An X-ray, or CAT scan, is designed to show what’s invisible to the naked eye. An X-Ray of a couple, in the therapeutic setting, exposes the anatomy of the couple, revealing what’s beneath the surface in the relationship. Sometimes the patient doesn’t like the results.
In this post, Dave shares his clinical story about a young woman with severe depression and her recovery, without the use of medications. It again reminds us about the power of relationship, and the power of creative caring.
It’s common for people to carry childhood wounds from their parents into adulthood. Sometimes they seek individual therapy for these painful issues. See what happens when the parent becomes part of the therapy.
Here’s an inside look at what makes marriage both incredibly challenging, and, potentially, the most enriching experience of a lifetime.
(This is a re-posting of one of our early Oldies but Goodies) The Early Contract of A Couple Dave: Romance begins with excitement. Love probably begins with shared pain (I sense your need for me). Romance is a game-like shift into another sphere, a mini-psychosis. Romance embodies sex and sex’s more poetic, ritualized version, eroticism. Love, which includes sexuality and […]
How Mental Distress Can Masquerade as Disease: Here’s a live case story which shows how grief can manifest as abdominal pain.
Amy: I’m in Los Angeles this weekend, and decided to make myself a T-Shirt to express my solidarity with all the “nasty women” in the world. For those of you […]
Dave: I have a long interest in patterns of illness in families. Much of my clinical work is involved in working with families referred by a physician where a member […]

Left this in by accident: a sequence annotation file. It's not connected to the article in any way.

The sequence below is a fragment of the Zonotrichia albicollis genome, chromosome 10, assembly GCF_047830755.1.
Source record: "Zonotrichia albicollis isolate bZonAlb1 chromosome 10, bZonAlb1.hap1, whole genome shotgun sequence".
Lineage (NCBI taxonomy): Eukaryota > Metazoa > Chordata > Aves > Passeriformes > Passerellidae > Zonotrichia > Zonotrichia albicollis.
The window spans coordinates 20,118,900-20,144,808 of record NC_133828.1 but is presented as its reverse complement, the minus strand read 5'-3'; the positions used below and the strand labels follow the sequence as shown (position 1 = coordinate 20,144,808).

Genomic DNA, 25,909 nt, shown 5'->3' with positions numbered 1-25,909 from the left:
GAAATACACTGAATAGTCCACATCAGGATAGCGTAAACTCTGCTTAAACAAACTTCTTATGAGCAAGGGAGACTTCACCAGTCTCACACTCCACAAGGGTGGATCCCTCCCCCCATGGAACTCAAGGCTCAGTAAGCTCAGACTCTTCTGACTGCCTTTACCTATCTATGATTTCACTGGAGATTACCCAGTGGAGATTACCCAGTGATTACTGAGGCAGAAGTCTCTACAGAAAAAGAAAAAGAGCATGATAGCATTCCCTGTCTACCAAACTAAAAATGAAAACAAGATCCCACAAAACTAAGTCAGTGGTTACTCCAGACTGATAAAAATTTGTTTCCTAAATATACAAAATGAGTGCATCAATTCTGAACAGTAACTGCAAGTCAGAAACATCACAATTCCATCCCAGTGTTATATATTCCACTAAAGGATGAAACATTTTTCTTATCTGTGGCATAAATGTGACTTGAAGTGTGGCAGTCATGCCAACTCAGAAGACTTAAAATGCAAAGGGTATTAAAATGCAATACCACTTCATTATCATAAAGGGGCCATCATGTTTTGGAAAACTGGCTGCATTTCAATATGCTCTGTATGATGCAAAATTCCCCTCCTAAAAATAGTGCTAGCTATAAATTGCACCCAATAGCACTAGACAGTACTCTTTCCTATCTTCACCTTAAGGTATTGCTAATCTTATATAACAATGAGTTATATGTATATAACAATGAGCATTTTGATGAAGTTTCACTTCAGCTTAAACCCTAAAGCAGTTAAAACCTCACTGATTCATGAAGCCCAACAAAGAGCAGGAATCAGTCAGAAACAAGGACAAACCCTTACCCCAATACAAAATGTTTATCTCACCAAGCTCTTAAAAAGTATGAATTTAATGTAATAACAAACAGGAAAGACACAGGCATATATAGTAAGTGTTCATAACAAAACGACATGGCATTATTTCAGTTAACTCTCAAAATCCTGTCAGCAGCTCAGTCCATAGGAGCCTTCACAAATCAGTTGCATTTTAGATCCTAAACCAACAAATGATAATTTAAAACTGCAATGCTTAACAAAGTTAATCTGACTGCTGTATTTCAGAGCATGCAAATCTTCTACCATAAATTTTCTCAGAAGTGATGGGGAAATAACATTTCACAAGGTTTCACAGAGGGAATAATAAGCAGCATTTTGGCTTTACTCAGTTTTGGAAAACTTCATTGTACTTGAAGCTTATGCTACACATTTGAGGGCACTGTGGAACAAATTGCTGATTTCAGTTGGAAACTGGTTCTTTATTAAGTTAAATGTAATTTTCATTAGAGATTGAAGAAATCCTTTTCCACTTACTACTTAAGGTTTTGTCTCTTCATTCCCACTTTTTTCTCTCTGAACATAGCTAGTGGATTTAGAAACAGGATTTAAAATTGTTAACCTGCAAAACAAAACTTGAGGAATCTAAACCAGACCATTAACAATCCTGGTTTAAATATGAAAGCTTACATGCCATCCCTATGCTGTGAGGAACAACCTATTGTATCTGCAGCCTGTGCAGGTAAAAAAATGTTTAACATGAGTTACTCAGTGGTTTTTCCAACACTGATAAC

Amy: When I sat down to write this post today, I intended to write about the more “clinical” matter of anxiety. But, somehow, I kept thinking about this past week of […]
Amy: I love this little post from Alain de Botton’s The School of Life. He talks about the importance of honoring the Baby in all of us. From a personal perspective, my best coach on this matter is my husband, who’s pretty good at letting himself whine when he’s got an emotional boo-boo. I’m slowly getting better at it.
Here are my reflections on a rather subtle, yet insidious family pattern characterized by invisible (unconscious) demands for false togetherness, the demand that all family members pretend to think the same. This enforced “togetherness” has a formidable, unyielding tone, suggesting it is not to be questioned.
Amy: Part of my attraction to the video “What Nice Men Don’t Say to Nice Women” (see post from 9/5) was that this was the first time I had seen […]
Dave and Raluca Jacono (Raluca is a wonderful therapist/ friend of DK): We both responded similarly to the Nice Man video. ( See video “What Nice Men Don’t Say To Nice Women” from […]
Amy: Here’s a rather provocative post from Alain de Botton’s “School of Life”. We were a bit ambivalent about posting it. I don’t like the ending; it’s too literal. It […]
The “Cool” Guy and the “Needy” Woman: It’s not what you think Here’s what this couple looks like under the mask.
Often sex is more than just sex. The sexual relationship between intimate partners has a way of exposing some of the underlying satisfactions and tensions between the couple. If the sexual relationship isn’t working, the relationship probably isn’t either.